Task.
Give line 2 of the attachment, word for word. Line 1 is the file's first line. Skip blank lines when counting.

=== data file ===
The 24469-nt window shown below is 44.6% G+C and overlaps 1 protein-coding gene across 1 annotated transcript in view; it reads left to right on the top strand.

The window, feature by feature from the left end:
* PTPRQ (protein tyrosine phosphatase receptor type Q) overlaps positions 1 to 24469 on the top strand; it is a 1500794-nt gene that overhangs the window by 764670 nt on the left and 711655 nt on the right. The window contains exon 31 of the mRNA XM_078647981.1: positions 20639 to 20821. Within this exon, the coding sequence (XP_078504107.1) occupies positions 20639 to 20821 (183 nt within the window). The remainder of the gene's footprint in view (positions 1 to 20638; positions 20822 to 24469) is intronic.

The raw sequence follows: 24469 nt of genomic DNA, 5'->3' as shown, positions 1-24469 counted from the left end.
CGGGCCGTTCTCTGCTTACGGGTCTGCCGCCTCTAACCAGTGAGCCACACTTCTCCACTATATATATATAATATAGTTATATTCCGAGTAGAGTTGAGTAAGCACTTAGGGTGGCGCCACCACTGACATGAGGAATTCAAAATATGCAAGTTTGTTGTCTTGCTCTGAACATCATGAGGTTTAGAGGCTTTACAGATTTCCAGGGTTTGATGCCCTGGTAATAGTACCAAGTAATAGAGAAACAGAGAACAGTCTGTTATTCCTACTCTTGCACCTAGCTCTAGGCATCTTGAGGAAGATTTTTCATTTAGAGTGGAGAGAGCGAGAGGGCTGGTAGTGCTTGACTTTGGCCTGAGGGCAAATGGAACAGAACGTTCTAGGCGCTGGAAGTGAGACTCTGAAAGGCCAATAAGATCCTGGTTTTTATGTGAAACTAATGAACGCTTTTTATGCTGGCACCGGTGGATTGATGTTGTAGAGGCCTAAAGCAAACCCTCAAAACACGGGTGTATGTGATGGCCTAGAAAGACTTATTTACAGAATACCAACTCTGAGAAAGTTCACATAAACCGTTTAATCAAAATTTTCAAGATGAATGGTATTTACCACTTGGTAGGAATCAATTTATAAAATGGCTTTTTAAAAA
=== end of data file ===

The window, feature by feature from the left end: